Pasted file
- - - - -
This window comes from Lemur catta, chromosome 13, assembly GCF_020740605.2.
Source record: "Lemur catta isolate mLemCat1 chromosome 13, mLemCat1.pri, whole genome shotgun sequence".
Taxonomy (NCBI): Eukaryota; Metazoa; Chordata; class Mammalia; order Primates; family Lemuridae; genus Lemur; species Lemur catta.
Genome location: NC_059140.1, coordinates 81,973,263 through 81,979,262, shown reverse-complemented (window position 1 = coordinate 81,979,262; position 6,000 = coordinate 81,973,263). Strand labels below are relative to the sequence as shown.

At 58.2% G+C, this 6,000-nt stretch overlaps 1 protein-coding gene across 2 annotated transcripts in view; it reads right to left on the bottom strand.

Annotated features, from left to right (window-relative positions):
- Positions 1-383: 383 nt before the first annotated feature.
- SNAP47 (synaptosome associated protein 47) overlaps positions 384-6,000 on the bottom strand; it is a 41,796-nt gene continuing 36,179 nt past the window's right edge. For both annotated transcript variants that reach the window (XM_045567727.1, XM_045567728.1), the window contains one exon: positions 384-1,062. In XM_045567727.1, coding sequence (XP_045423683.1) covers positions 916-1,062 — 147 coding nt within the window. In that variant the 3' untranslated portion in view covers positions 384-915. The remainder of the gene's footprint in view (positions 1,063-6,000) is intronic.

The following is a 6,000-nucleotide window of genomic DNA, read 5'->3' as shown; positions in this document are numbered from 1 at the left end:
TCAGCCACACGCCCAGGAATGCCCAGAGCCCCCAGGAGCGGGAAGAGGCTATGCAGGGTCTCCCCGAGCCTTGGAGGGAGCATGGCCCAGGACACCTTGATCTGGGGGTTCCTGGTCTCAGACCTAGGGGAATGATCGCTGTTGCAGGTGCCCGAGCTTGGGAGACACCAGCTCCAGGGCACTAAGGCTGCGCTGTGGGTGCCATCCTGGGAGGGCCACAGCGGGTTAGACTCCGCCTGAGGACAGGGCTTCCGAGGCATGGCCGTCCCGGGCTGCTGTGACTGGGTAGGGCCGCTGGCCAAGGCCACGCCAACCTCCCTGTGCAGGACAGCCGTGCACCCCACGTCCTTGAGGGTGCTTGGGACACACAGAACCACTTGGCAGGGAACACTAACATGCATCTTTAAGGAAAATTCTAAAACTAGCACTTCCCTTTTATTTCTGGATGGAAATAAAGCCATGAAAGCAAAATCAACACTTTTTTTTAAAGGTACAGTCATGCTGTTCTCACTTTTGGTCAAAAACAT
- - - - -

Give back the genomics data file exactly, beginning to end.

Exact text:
This window comes from Lemur catta, chromosome 13, assembly GCF_020740605.2.
Source record: "Lemur catta isolate mLemCat1 chromosome 13, mLemCat1.pri, whole genome shotgun sequence".
Taxonomy (NCBI): Eukaryota; Metazoa; Chordata; class Mammalia; order Primates; family Lemuridae; genus Lemur; species Lemur catta.
Genome location: NC_059140.1, coordinates 81,973,263 through 81,979,262, shown reverse-complemented (window position 1 = coordinate 81,979,262; position 6,000 = coordinate 81,973,263). Strand labels below are relative to the sequence as shown.

At 58.2% G+C, this 6,000-nt stretch overlaps 1 protein-coding gene across 2 annotated transcripts in view; it reads right to left on the bottom strand.

Annotated features, from left to right (window-relative positions):
- Positions 1-383: 383 nt before the first annotated feature.
- SNAP47 (synaptosome associated protein 47) overlaps positions 384-6,000 on the bottom strand; it is a 41,796-nt gene continuing 36,179 nt past the window's right edge. For both annotated transcript variants that reach the window (XM_045567727.1, XM_045567728.1), the window contains one exon: positions 384-1,062. In XM_045567727.1, coding sequence (XP_045423683.1) covers positions 916-1,062 — 147 coding nt within the window. In that variant the 3' untranslated portion in view covers positions 384-915. The remainder of the gene's footprint in view (positions 1,063-6,000) is intronic.

The following is a 6,000-nucleotide window of genomic DNA, read 5'->3' as shown; positions in this document are numbered from 1 at the left end:
TCAGCCACACGCCCAGGAATGCCCAGAGCCCCCAGGAGCGGGAAGAGGCTATGCAGGGTCTCCCCGAGCCTTGGAGGGAGCATGGCCCAGGACACCTTGATCTGGGGGTTCCTGGTCTCAGACCTAGGGGAATGATCGCTGTTGCAGGTGCCCGAGCTTGGGAGACACCAGCTCCAGGGCACTAAGGCTGCGCTGTGGGTGCCATCCTGGGAGGGCCACAGCGGGTTAGACTCCGCCTGAGGACAGGGCTTCCGAGGCATGGCCGTCCCGGGCTGCTGTGACTGGGTAGGGCCGCTGGCCAAGGCCACGCCAACCTCCCTGTGCAGGACAGCCGTGCACCCCACGTCCTTGAGGGTGCTTGGGACACACAGAACCACTTGGCAGGGAACACTAACATGCATCTTTAAGGAAAATTCTAAAACTAGCACTTCCCTTTTATTTCTGGATGGAAATAAAGCCATGAAAGCAAAATCAACACTTTTTTTTAAAGGTACAGTCATGCTGTTCTCACTTTTGGTCAAAAACAT